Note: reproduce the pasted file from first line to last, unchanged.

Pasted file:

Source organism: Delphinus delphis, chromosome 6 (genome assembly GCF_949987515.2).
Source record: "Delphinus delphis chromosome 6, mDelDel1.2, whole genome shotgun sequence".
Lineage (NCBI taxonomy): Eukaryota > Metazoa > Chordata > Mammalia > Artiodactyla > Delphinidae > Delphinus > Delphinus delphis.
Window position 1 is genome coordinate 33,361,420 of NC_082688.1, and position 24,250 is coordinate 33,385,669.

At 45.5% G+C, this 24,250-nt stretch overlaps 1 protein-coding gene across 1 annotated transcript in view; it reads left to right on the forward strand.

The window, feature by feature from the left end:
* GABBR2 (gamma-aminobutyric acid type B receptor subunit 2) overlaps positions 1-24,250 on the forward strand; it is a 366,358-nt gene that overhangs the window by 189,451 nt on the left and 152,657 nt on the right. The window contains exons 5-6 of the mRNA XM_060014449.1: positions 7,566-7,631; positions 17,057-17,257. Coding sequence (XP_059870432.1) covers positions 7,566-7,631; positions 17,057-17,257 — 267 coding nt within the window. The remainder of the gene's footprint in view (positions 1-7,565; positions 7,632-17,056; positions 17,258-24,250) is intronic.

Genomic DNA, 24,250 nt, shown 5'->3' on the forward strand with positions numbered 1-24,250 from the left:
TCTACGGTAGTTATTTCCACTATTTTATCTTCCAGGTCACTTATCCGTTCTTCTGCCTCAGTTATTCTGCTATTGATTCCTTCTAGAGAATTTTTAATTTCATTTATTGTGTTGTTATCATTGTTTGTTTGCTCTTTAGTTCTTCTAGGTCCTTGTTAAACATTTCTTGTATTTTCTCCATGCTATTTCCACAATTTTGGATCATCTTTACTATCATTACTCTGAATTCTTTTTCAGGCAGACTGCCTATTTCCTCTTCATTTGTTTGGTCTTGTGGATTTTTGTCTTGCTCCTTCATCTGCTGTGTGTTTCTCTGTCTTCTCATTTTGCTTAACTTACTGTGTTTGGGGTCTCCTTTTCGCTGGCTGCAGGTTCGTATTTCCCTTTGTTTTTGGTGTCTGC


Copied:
Source organism: Delphinus delphis, chromosome 6 (genome assembly GCF_949987515.2).
Source record: "Delphinus delphis chromosome 6, mDelDel1.2, whole genome shotgun sequence".
Lineage (NCBI taxonomy): Eukaryota > Metazoa > Chordata > Mammalia > Artiodactyla > Delphinidae > Delphinus > Delphinus delphis.
Window position 1 is genome coordinate 33,361,420 of NC_082688.1, and position 24,250 is coordinate 33,385,669.

At 45.5% G+C, this 24,250-nt stretch overlaps 1 protein-coding gene across 1 annotated transcript in view; it reads left to right on the forward strand.

The window, feature by feature from the left end:
* GABBR2 (gamma-aminobutyric acid type B receptor subunit 2) overlaps positions 1-24,250 on the forward strand; it is a 366,358-nt gene that overhangs the window by 189,451 nt on the left and 152,657 nt on the right. The window contains exons 5-6 of the mRNA XM_060014449.1: positions 7,566-7,631; positions 17,057-17,257. Coding sequence (XP_059870432.1) covers positions 7,566-7,631; positions 17,057-17,257 — 267 coding nt within the window. The remainder of the gene's footprint in view (positions 1-7,565; positions 7,632-17,056; positions 17,258-24,250) is intronic.

Genomic DNA, 24,250 nt, shown 5'->3' on the forward strand with positions numbered 1-24,250 from the left:
TCTACGGTAGTTATTTCCACTATTTTATCTTCCAGGTCACTTATCCGTTCTTCTGCCTCAGTTATTCTGCTATTGATTCCTTCTAGAGAATTTTTAATTTCATTTATTGTGTTGTTATCATTGTTTGTTTGCTCTTTAGTTCTTCTAGGTCCTTGTTAAACATTTCTTGTATTTTCTCCATGCTATTTCCACAATTTTGGATCATCTTTACTATCATTACTCTGAATTCTTTTTCAGGCAGACTGCCTATTTCCTCTTCATTTGTTTGGTCTTGTGGATTTTTGTCTTGCTCCTTCATCTGCTGTGTGTTTCTCTGTCTTCTCATTTTGCTTAACTTACTGTGTTTGGGGTCTCCTTTTCGCTGGCTGCAGGTTCGTATTTCCCTTTGTTTTTGGTGTCTGC